The Wildlife Management Project

If we want a countryside rich in biodiversity, where farmers can go about their business without their livelihoods being imperilled, we must accept responsibility for managing wildlife. Doing little or nothing – which is what often happens – is no longer an option. Read more here.

Book launch: The Facts of Rural Life

London, 29 June 2015

The Facts of Rural Life was launched last week at the Farmers Club in London. Among those attending were Members of Parliament and Peers, including five former ministers, as well as scientists, journalists, country vets and representatives of a range of organisations involved in nature conservation, land management, animal welfare and field sports. [read full article]

On field sports, death and moderation

Rutundu, Mt Kenya, 18 February 2015

We had come to Rutundu, some 10,200 ft above sea level on the northern flanks of Mt Kenya, to enjoy the mountain scenery and the pleasure of staying in log cabins where wood fires and hurricane lamps were the sole source of heat and light. We had also come to fish, and as soon as dawn broke on our first morning Jo Harrison – a serious fisherwoman with a trout stream of her own in Hampshire – and I clambered down a steep gorge in the company of Cosmas, one of the Rutundu staff. [read full article]

Bested by bats

Hoby, Leicestershire, 12 November 2014

The authors of the Book of Leviticus were under the impression that bats were birds, and listed them alongside hawks, owls, ravens and herons as being unclean, or an “abomination” in the words of the King James Bible: as such, they were not to be eaten (11: 13–19). Modern churchgoers know that bats are mammals, not birds, but many would agree that they belong among the unclean. [read full article]

A conservation conundrum on the Marlborough Downs

Marlborough Downs, 27 October 2014

“When I came here as an assistant shepherd 32 years ago, this was a vast arable prairie, totally devoid of wildlife,” says Chris Musgrave, indicating with a sweep of his arm a great swathe of rolling countryside at the heart of the Marlborough Downs. “But just look how it’s changed!” [read full article]

I remember, I remember

Almondbury, Huddersfield, 5 October 2014

If you listened to the Today programme on Radio 4 last Thursday, which was National Poetry Day, you might have heard Alan Bennett talking about Philip Larkin. Larkin’s childhood, he said, was characterised as ‘a forgotten boredom’. To illustrate the point, Bennett read the poem I Remember, I Remember, in which Larkin describes his thoughts as his train passes through Coventry, the town where he was brought up. [read full article]

Paradise regained: the return of the grey partridge

The Norfolk Estate, Arundel, 26 July 2014

In 2002, Dick Potts, one of the world’s leading authorities on grey partridge and farmland ecology, visited the Duke of Norfolk at the estate office in Arundel. “Dick told me that if we didn’t act now, the grey partridge would soon become extinct on the South Downs,” recalls the Duke. “I thought: as a shooting man, and as the owner of part of this area, if I can’t do something, then nobody can.” [read full article]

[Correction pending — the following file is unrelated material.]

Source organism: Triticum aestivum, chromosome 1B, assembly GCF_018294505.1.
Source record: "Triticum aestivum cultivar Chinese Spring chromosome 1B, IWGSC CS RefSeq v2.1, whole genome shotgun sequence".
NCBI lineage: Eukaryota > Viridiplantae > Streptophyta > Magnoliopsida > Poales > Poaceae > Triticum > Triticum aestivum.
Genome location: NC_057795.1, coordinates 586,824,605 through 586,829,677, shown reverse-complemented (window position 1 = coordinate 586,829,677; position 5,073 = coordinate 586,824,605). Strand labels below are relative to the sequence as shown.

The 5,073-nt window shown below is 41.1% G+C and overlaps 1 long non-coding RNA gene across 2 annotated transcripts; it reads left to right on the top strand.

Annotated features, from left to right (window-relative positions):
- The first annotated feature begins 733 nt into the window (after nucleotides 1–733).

What’s good for the grouse is good for the curlew….

Coverdale, Yorkshire, 24 June 2014

“When we arrived in Coverdale in 1983, the in-bye land was like a billiard table and the heather on the moors was rank and scraggy,” explained Stephen Mawle as we watched a pair of grouse and their chicks feeding among the young heather and bilberry. In those days there were over 3000 breeding ewes here and Coverhead Farm was heavily overgrazed. [read full article]

Exmoor’s red deer – why good management matters

Somerset, 12 May 2014

When we had finished breakfast Tom Yandle suggested we head up the hills behind his farmhouse to see if there were any red deer about. After a short, steep drive through woods smelling of wild garlic we surprised 15 or so hinds. A couple of fields later we came across a herd of over 100 deer. As we approached they streamed gracefully into the thick woods beyond. [read full article]

Foxed in Wales

Caerphilly, Wales, 21 April 2014

This has been a good spring for Arthur Davies, a sheep farmer in South Wales. He and his family have finally moved into their newly built eco-house on his farm on Manmoel Common, some 1100 feet above sea level, and so far he’s lost just one lamb to foxes. [read full article]

Farming for food and wildlife

Gloucestershire, 18 April 2014

“I enjoy growing good crops, and I enjoy doing my bit for wildlife,” says Richard White as we set off around his 450-acre farm near Tetbury, on the edge of the Cotswolds. The fourth generation of his family to live in the village of Ashley, he has always been keen to encourage wildlife around his crops, and his efforts to do so have been strengthened since he signed a 10-year High Level Stewardship agreement with Natural England. [read full article]

So what’s the problem?

London, 17 April 2014

There is scarcely an acre of Britain which is truly wild. Farming, forestry, hunting, water extraction and urbanisation have all had a profound effect on our flora and fauna. Some of our top predators, such as lynx, wolf and brown bear, have been lost; many other species have been introduced, frequently with disastrous consequences for livestock, crops and indigenous wildlife. [read full article]